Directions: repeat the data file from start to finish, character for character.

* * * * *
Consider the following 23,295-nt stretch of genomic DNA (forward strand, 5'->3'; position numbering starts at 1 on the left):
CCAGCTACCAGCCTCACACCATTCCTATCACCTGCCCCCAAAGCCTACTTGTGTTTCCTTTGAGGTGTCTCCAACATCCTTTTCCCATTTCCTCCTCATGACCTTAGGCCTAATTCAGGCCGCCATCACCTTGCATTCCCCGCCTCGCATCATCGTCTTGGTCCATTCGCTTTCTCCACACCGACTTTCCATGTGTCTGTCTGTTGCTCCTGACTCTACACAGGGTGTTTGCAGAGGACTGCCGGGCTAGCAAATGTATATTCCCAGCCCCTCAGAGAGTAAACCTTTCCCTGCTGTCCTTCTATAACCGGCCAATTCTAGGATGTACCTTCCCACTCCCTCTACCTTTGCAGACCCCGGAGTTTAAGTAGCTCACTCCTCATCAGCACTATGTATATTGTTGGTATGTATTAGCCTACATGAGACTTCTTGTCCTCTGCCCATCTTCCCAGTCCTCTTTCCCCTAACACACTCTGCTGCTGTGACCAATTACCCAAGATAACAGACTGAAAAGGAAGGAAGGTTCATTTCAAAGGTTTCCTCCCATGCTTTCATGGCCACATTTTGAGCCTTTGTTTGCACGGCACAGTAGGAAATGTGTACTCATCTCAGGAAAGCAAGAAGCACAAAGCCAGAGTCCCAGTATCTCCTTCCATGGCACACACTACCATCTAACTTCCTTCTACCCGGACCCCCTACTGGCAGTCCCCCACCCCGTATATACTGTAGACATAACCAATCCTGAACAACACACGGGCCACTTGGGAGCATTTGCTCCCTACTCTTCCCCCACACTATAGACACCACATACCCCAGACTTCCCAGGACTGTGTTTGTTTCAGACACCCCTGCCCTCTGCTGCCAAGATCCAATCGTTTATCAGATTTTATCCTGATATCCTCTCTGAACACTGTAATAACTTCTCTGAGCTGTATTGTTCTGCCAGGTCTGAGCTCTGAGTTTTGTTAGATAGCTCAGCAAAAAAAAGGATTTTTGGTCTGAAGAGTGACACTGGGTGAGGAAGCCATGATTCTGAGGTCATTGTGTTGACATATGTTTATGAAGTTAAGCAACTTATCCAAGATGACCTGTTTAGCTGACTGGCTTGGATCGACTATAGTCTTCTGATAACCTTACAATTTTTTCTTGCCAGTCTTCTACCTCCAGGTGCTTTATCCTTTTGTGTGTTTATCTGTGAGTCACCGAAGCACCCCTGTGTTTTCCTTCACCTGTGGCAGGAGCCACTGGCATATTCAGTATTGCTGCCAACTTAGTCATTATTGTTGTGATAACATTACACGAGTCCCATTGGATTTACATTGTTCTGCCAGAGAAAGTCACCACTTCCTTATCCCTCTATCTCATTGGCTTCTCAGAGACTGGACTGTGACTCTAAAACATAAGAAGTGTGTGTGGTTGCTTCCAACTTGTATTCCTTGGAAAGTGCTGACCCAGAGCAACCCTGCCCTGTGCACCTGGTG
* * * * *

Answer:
Consider the following 23,295-nt stretch of genomic DNA (forward strand, 5'->3'; position numbering starts at 1 on the left):
CCAGCTACCAGCCTCACACCATTCCTATCACCTGCCCCCAAAGCCTACTTGTGTTTCCTTTGAGGTGTCTCCAACATCCTTTTCCCATTTCCTCCTCATGACCTTAGGCCTAATTCAGGCCGCCATCACCTTGCATTCCCCGCCTCGCATCATCGTCTTGGTCCATTCGCTTTCTCCACACCGACTTTCCATGTGTCTGTCTGTTGCTCCTGACTCTACACAGGGTGTTTGCAGAGGACTGCCGGGCTAGCAAATGTATATTCCCAGCCCCTCAGAGAGTAAACCTTTCCCTGCTGTCCTTCTATAACCGGCCAATTCTAGGATGTACCTTCCCACTCCCTCTACCTTTGCAGACCCCGGAGTTTAAGTAGCTCACTCCTCATCAGCACTATGTATATTGTTGGTATGTATTAGCCTACATGAGACTTCTTGTCCTCTGCCCATCTTCCCAGTCCTCTTTCCCCTAACACACTCTGCTGCTGTGACCAATTACCCAAGATAACAGACTGAAAAGGAAGGAAGGTTCATTTCAAAGGTTTCCTCCCATGCTTTCATGGCCACATTTTGAGCCTTTGTTTGCACGGCACAGTAGGAAATGTGTACTCATCTCAGGAAAGCAAGAAGCACAAAGCCAGAGTCCCAGTATCTCCTTCCATGGCACACACTACCATCTAACTTCCTTCTACCCGGACCCCCTACTGGCAGTCCCCCACCCCGTATATACTGTAGACATAACCAATCCTGAACAACACACGGGCCACTTGGGAGCATTTGCTCCCTACTCTTCCCCCACACTATAGACACCACATACCCCAGACTTCCCAGGACTGTGTTTGTTTCAGACACCCCTGCCCTCTGCTGCCAAGATCCAATCGTTTATCAGATTTTATCCTGATATCCTCTCTGAACACTGTAATAACTTCTCTGAGCTGTATTGTTCTGCCAGGTCTGAGCTCTGAGTTTTGTTAGATAGCTCAGCAAAAAAAAGGATTTTTGGTCTGAAGAGTGACACTGGGTGAGGAAGCCATGATTCTGAGGTCATTGTGTTGACATATGTTTATGAAGTTAAGCAACTTATCCAAGATGACCTGTTTAGCTGACTGGCTTGGATCGACTATAGTCTTCTGATAACCTTACAATTTTTTCTTGCCAGTCTTCTACCTCCAGGTGCTTTATCCTTTTGTGTGTTTATCTGTGAGTCACCGAAGCACCCCTGTGTTTTCCTTCACCTGTGGCAGGAGCCACTGGCATATTCAGTATTGCTGCCAACTTAGTCATTATTGTTGTGATAACATTACACGAGTCCCATTGGATTTACATTGTTCTGCCAGAGAAAGTCACCACTTCCTTATCCCTCTATCTCATTGGCTTCTCAGAGACTGGACTGTGACTCTAAAACATAAGAAGTGTGTGTGGTTGCTTCCAACTTGTATTCCTTGGAAAGTGCTGACCCAGAGCAACCCTGCCCTGTGCACCTGGTG